“Should the plaintiffs prevail, the village would suffer financial ruin, exactly what the sovereign immunity statute intended to preclude,” according to the village’s most recent court filing.
The village’s former speed camera system — and its new one as well — was managed by a third party vendor that kept some of the revenue from the speeding ticket fines collected.
The village collected $1.8 million during the 15 months the cameras were rolling.
The village contracted with Optotraffic to run the previous speed camera program, and for that service. The Maryland traffic camera business was paid $1.2 million, or 40 percent of the total fine collection amount. So the final figure the speeders want to collect is $3 million, plus nearly $400,000 in interest.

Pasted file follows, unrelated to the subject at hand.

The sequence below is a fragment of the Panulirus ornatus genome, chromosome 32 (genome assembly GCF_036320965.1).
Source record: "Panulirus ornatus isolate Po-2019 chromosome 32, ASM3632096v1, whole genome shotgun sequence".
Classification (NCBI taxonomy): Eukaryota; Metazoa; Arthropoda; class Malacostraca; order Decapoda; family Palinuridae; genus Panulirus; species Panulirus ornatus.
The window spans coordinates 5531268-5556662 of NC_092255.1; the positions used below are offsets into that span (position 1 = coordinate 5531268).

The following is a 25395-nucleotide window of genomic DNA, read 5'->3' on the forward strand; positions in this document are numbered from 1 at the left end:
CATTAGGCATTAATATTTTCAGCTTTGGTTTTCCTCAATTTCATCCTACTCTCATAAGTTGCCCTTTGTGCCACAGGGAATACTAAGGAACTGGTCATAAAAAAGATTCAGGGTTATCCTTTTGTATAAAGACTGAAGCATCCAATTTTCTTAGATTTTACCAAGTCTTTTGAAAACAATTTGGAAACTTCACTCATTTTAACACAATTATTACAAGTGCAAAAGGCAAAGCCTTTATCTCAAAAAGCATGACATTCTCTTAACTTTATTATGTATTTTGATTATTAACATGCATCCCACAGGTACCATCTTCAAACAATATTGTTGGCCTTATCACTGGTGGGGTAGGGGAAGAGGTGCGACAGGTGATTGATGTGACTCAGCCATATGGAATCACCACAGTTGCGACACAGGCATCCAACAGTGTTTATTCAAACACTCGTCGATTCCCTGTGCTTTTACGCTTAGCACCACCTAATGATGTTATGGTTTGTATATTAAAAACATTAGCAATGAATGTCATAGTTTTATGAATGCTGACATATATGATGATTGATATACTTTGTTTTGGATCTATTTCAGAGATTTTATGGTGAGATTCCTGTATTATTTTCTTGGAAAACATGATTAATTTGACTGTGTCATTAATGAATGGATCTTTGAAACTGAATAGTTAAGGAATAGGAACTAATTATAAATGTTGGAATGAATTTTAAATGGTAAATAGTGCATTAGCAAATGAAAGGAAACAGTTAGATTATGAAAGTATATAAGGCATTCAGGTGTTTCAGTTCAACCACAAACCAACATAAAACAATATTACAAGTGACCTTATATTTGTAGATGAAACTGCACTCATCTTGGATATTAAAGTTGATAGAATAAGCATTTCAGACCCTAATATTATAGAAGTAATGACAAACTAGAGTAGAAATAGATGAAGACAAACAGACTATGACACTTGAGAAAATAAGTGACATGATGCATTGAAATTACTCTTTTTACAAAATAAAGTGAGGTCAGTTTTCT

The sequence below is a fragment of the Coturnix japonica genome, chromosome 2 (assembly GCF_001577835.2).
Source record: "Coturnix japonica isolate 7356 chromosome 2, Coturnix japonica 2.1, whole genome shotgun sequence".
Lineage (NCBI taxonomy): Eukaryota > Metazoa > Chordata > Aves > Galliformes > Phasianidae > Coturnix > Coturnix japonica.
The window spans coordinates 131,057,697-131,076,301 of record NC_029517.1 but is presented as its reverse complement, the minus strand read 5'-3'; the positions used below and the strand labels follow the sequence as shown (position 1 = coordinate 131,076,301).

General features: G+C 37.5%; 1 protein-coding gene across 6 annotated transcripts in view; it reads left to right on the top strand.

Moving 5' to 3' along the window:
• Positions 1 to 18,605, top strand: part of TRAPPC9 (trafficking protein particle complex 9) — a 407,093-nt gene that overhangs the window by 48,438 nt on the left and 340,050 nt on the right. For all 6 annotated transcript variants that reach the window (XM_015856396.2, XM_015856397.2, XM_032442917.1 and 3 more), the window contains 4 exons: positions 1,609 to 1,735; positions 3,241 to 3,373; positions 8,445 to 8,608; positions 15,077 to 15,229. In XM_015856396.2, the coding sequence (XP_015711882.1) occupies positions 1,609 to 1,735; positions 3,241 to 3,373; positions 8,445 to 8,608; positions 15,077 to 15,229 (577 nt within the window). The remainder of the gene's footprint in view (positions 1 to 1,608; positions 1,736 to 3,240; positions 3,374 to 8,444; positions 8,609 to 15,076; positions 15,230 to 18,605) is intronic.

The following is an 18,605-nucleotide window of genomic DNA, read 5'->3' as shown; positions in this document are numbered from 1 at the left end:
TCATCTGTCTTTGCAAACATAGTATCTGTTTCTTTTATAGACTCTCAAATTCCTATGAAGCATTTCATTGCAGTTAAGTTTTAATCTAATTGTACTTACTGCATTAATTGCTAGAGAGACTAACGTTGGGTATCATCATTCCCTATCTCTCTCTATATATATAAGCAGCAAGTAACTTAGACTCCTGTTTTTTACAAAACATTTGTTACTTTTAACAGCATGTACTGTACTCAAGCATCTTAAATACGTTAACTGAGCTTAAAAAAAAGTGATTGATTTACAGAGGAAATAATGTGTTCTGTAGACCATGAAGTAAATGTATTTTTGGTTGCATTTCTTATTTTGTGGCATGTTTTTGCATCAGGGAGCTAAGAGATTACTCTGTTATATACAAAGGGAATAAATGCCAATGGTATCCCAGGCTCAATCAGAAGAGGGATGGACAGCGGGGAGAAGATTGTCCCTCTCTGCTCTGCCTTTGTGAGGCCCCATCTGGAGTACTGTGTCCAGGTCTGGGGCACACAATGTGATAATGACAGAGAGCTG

To date the village has collected $632,566 under the new program and the lawsuit has cost taxpayers $296,457 in legal fees. New Miami has to pay the legal bills out of pocket because this type of lawsuit isn’t covered under insurance.
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Josh Engel, one of the speeders’ attorneys, says New Miami’s argument makes no sense.
“The constitution is intended to protect people from the government, yet New Miami would render the constitution meaningless by saying that municipalities can ignore the constitution and get the benefits of passing unconstitutional laws,” he said. “How can New Miami say that paying the money back will render them insolvent? Where did all the money go.”